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Proceedings Paper

The use of infrared imagery to quantify near-surface thermal and hydrodynamic features on bodies of water
Author(s): K. Peter Judd; Robert A. Handler; Geoffrey B. Smith
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Paper Abstract

Infrared imaging has proven to be an invaluable tool for remotely detecting and tracking coupled near-surface thermalhydrodynamic structures such as foam patches of breaking waves, Langmuir circulation and convective cells, thermal impressions of water mass movement and pollutant effluxes. The ability to quantify such characteristics is vital to determining the complex nature of heat transport, gas entrainment and momentum exchange across air-water interfaces. These physical processes play an important role in determining global climate and their accurate description is necessary for consistent weather modeling. In this presentation, we focus on a laboratory scale subsurface turbulent water jet that serves as a canonical near surface event. The jet liquid has a slightly elevated temperature and is placed in close proximity to the air-water interface of a quiescent water basin into which it flows. Infrared image sequences of the surface thermal field were collected for various water jet flow rates and used to examine the detailed statistical nature of the resulting coupled thermal-hydrodynamic field. We discuss the similarities of the spatial structure of the surface thermal field in light of observations made with other sensing techniques, the relevant length and thermal scales present and the order of the fluctuating surface thermal field using Karhunen-Loeve analysis.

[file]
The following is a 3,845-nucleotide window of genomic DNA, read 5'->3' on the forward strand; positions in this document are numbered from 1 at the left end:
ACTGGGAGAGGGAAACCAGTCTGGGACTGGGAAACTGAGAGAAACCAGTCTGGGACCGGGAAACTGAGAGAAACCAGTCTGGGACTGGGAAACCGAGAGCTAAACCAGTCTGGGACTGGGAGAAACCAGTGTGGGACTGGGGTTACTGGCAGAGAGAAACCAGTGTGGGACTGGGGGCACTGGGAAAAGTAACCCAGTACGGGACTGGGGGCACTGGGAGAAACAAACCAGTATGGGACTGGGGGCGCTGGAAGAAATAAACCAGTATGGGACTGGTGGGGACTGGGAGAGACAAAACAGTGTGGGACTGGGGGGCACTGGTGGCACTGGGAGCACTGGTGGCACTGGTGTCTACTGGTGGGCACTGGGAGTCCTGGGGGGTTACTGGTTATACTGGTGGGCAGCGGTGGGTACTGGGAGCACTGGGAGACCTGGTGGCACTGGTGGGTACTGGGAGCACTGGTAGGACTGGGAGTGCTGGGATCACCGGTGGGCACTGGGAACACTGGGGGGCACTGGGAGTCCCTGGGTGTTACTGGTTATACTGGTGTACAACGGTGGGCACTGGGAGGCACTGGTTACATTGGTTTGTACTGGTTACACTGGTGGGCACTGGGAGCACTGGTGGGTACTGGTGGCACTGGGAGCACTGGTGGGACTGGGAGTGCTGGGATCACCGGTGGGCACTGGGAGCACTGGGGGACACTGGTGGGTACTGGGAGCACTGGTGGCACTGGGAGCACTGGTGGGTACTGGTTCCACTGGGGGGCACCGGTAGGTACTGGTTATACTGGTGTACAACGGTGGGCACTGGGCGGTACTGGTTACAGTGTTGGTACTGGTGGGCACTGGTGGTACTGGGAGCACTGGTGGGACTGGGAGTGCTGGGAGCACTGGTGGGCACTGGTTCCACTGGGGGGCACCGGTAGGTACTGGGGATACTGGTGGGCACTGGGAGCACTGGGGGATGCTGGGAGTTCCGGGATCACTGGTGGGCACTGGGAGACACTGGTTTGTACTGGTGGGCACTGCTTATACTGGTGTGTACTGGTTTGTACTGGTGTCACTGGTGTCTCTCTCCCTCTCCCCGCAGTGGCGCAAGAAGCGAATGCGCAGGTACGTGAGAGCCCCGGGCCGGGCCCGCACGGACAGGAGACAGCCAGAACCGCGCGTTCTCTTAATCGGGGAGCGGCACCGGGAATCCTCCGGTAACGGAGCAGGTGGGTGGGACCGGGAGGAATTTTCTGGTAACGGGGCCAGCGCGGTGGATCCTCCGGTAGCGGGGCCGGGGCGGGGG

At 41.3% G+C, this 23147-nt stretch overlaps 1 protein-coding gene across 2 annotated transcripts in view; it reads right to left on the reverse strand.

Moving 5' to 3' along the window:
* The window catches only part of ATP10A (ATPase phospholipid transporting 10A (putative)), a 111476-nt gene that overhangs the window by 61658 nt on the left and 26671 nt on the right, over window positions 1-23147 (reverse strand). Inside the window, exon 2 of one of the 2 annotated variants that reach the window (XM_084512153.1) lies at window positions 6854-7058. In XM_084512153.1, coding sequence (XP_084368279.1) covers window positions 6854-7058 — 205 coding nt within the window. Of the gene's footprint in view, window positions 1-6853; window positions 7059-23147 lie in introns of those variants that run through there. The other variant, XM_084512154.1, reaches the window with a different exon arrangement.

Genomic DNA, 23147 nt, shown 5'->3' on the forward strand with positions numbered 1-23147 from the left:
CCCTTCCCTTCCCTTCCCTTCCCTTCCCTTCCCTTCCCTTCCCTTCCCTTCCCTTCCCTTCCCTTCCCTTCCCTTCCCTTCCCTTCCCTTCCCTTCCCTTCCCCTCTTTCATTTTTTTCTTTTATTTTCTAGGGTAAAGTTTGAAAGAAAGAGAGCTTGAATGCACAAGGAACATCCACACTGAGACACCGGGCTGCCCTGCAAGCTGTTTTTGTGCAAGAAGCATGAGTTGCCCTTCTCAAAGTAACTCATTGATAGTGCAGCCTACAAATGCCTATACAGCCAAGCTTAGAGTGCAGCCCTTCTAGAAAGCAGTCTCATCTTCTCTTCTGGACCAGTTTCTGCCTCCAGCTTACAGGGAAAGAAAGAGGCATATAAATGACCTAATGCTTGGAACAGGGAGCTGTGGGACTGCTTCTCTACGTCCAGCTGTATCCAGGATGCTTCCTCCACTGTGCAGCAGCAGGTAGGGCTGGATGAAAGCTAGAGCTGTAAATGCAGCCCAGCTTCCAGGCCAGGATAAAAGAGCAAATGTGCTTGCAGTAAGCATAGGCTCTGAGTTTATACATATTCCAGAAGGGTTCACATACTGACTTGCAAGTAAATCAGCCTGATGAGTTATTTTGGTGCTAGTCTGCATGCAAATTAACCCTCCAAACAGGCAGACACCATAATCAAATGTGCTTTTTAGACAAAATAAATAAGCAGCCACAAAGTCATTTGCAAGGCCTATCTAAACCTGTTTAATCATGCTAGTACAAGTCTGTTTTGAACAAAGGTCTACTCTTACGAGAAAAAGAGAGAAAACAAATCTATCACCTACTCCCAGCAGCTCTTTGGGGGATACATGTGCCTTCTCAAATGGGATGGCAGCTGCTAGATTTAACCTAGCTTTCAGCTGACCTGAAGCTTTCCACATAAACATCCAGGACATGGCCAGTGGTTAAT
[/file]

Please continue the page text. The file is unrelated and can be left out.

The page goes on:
Paper Details

Date Published: 4 May 2010
PDF: 8 pages
Proc. SPIE 7661, Thermosense XXXII, 766104 (4 May 2010); doi: 10.1117/12.850266
Show Author Affiliations
K. Peter Judd, U.S. Naval Research Lab. (United States)
Robert A. Handler, U.S. Naval Research Lab. (United States)
Geoffrey B. Smith, U.S. Naval Research Lab. (United States)


Published in SPIE Proceedings Vol. 7661:
Thermosense XXXII
Ralph B. Dinwiddie; Morteza Safai, Editor(s)

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